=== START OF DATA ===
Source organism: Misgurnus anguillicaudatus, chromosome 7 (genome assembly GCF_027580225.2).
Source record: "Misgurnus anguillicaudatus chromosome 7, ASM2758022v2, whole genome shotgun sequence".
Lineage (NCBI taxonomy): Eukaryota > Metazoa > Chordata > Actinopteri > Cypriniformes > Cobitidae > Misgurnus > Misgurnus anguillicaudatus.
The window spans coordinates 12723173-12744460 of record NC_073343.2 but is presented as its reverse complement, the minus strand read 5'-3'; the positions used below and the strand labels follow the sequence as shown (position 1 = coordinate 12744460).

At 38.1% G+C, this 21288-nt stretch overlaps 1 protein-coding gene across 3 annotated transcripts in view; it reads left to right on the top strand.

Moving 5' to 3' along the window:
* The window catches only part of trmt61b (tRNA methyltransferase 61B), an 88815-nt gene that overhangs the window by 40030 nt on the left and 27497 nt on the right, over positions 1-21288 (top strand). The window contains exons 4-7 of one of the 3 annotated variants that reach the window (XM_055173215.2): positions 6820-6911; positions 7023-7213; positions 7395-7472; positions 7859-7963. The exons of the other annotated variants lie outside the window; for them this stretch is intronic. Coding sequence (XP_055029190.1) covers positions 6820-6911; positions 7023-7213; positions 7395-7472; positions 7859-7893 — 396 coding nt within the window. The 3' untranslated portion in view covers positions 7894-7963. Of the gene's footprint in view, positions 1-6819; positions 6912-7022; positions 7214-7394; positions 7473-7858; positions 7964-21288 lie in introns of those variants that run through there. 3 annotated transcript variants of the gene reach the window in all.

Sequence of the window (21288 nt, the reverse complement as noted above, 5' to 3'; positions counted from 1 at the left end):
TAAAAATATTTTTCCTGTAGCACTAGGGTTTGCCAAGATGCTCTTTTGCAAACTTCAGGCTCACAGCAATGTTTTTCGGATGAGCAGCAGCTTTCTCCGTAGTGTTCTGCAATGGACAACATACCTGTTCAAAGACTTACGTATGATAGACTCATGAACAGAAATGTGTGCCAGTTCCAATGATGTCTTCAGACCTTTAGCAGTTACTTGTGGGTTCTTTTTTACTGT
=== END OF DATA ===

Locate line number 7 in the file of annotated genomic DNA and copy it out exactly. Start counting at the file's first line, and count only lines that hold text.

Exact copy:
* The window catches only part of trmt61b (tRNA methyltransferase 61B), an 88815-nt gene that overhangs the window by 40030 nt on the left and 27497 nt on the right, over positions 1-21288 (top strand). The window contains exons 4-7 of one of the 3 annotated variants that reach the window (XM_055173215.2): positions 6820-6911; positions 7023-7213; positions 7395-7472; positions 7859-7963. The exons of the other annotated variants lie outside the window; for them this stretch is intronic. Coding sequence (XP_055029190.1) covers positions 6820-6911; positions 7023-7213; positions 7395-7472; positions 7859-7893 — 396 coding nt within the window. The 3' untranslated portion in view covers positions 7894-7963. Of the gene's footprint in view, positions 1-6819; positions 6912-7022; positions 7214-7394; positions 7473-7858; positions 7964-21288 lie in introns of those variants that run through there. 3 annotated transcript variants of the gene reach the window in all.